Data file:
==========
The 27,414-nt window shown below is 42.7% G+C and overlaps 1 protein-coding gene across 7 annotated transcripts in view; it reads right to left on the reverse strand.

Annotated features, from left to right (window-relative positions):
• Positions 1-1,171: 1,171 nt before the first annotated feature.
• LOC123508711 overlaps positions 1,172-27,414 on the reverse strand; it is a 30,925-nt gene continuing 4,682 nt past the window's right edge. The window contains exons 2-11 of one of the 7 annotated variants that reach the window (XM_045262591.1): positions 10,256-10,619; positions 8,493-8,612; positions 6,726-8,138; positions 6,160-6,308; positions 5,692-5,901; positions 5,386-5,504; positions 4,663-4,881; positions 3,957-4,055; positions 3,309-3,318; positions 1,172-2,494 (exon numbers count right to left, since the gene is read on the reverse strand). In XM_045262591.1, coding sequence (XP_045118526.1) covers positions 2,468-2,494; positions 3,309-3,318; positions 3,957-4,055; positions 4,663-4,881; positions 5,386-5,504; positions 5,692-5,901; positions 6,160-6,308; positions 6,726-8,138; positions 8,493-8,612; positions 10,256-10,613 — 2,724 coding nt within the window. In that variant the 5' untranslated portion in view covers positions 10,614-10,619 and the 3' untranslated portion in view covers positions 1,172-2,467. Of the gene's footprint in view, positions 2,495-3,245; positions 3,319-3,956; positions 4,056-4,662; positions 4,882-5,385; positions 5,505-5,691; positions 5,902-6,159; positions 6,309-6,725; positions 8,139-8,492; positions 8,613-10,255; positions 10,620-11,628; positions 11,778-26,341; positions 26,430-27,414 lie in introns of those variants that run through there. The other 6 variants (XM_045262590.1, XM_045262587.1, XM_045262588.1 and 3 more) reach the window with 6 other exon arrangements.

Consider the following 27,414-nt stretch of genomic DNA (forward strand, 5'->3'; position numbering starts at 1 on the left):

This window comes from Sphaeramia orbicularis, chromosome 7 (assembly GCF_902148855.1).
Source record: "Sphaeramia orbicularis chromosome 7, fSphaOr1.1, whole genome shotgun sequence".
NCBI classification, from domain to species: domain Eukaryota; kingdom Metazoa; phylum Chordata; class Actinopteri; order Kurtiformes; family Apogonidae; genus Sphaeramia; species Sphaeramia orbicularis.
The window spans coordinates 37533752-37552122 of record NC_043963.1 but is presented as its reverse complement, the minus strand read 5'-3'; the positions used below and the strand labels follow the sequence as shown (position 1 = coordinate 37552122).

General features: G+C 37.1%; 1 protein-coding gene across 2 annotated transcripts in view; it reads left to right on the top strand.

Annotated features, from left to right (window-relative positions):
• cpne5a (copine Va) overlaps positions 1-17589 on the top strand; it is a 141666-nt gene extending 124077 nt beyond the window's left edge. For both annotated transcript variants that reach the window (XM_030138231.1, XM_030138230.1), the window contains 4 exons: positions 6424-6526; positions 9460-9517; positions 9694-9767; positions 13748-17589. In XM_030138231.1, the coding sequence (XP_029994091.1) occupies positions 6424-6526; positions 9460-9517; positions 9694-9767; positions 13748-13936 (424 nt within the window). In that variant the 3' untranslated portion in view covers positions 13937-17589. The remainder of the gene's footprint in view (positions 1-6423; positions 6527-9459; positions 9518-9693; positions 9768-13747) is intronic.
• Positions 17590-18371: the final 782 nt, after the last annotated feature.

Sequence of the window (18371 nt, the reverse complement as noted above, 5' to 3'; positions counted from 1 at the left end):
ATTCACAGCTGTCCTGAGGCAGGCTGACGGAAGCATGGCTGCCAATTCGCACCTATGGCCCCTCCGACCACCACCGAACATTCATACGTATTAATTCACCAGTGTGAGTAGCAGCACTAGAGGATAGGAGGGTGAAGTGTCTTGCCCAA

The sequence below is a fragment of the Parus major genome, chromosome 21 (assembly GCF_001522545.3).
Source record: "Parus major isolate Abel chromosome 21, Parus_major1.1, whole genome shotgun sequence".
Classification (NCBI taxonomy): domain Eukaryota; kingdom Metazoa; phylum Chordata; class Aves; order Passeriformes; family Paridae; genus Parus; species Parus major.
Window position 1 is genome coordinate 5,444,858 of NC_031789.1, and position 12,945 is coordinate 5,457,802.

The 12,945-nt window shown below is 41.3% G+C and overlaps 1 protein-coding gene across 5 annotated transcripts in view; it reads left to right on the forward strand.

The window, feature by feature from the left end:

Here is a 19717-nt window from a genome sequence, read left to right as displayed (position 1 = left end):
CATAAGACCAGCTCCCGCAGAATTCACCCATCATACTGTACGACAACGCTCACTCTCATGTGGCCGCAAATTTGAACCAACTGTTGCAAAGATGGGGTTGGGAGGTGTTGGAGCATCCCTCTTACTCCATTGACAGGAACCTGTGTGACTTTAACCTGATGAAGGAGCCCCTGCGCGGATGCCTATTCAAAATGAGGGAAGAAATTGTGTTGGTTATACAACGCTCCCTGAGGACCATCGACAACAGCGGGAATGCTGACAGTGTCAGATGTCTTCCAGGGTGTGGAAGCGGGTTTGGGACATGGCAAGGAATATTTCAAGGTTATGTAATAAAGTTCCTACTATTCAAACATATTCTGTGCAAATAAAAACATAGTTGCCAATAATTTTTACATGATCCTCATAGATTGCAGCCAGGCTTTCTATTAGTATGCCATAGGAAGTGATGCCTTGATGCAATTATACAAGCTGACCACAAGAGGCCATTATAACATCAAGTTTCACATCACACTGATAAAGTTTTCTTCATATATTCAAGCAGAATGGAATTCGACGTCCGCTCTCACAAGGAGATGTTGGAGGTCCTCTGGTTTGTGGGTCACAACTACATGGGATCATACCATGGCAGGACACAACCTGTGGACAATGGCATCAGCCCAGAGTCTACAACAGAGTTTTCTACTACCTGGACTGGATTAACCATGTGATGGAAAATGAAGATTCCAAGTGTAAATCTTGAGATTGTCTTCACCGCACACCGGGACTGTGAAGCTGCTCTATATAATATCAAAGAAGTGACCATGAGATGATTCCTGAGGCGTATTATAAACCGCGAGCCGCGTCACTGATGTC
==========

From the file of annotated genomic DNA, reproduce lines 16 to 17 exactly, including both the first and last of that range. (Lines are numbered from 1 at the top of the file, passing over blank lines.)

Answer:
The sequence below is a fragment of the Parus major genome, chromosome 21 (assembly GCF_001522545.3).
Source record: "Parus major isolate Abel chromosome 21, Parus_major1.1, whole genome shotgun sequence".